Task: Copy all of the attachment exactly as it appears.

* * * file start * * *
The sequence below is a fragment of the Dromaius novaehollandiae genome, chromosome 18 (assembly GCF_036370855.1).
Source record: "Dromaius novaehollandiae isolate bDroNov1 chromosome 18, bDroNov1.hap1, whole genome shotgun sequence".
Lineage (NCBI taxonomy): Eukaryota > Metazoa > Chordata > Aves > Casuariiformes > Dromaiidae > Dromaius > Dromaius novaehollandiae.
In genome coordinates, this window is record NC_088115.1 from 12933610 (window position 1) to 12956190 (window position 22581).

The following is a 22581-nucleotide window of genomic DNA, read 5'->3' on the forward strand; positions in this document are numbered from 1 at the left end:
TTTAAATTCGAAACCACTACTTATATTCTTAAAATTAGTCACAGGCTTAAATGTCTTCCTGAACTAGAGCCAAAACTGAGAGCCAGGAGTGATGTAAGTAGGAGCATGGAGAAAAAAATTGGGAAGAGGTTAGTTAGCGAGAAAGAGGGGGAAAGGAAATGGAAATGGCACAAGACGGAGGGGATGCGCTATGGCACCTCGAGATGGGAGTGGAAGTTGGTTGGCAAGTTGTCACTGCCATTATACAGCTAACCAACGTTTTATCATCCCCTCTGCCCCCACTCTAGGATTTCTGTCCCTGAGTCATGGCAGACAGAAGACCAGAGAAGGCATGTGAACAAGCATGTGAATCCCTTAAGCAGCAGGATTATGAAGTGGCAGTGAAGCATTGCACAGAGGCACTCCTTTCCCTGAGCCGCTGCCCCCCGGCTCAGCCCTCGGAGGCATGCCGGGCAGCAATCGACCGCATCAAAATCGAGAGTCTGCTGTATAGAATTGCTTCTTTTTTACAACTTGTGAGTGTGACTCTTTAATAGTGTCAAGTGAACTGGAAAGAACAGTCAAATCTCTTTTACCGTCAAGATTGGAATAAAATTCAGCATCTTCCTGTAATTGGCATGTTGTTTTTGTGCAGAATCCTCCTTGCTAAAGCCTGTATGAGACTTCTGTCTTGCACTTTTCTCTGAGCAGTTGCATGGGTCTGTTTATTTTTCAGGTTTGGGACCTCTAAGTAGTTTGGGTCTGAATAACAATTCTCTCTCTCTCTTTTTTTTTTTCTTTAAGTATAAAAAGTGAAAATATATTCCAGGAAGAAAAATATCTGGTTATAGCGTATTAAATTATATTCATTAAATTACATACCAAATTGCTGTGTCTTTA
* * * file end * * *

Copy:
The sequence below is a fragment of the Dromaius novaehollandiae genome, chromosome 18 (assembly GCF_036370855.1).
Source record: "Dromaius novaehollandiae isolate bDroNov1 chromosome 18, bDroNov1.hap1, whole genome shotgun sequence".
Lineage (NCBI taxonomy): Eukaryota > Metazoa > Chordata > Aves > Casuariiformes > Dromaiidae > Dromaius > Dromaius novaehollandiae.
In genome coordinates, this window is record NC_088115.1 from 12933610 (window position 1) to 12956190 (window position 22581).

The following is a 22581-nucleotide window of genomic DNA, read 5'->3' on the forward strand; positions in this document are numbered from 1 at the left end:
TTTAAATTCGAAACCACTACTTATATTCTTAAAATTAGTCACAGGCTTAAATGTCTTCCTGAACTAGAGCCAAAACTGAGAGCCAGGAGTGATGTAAGTAGGAGCATGGAGAAAAAAATTGGGAAGAGGTTAGTTAGCGAGAAAGAGGGGGAAAGGAAATGGAAATGGCACAAGACGGAGGGGATGCGCTATGGCACCTCGAGATGGGAGTGGAAGTTGGTTGGCAAGTTGTCACTGCCATTATACAGCTAACCAACGTTTTATCATCCCCTCTGCCCCCACTCTAGGATTTCTGTCCCTGAGTCATGGCAGACAGAAGACCAGAGAAGGCATGTGAACAAGCATGTGAATCCCTTAAGCAGCAGGATTATGAAGTGGCAGTGAAGCATTGCACAGAGGCACTCCTTTCCCTGAGCCGCTGCCCCCCGGCTCAGCCCTCGGAGGCATGCCGGGCAGCAATCGACCGCATCAAAATCGAGAGTCTGCTGTATAGAATTGCTTCTTTTTTACAACTTGTGAGTGTGACTCTTTAATAGTGTCAAGTGAACTGGAAAGAACAGTCAAATCTCTTTTACCGTCAAGATTGGAATAAAATTCAGCATCTTCCTGTAATTGGCATGTTGTTTTTGTGCAGAATCCTCCTTGCTAAAGCCTGTATGAGACTTCTGTCTTGCACTTTTCTCTGAGCAGTTGCATGGGTCTGTTTATTTTTCAGGTTTGGGACCTCTAAGTAGTTTGGGTCTGAATAACAATTCTCTCTCTCTCTTTTTTTTTTTCTTTAAGTATAAAAAGTGAAAATATATTCCAGGAAGAAAAATATCTGGTTATAGCGTATTAAATTATATTCATTAAATTACATACCAAATTGCTGTGTCTTTA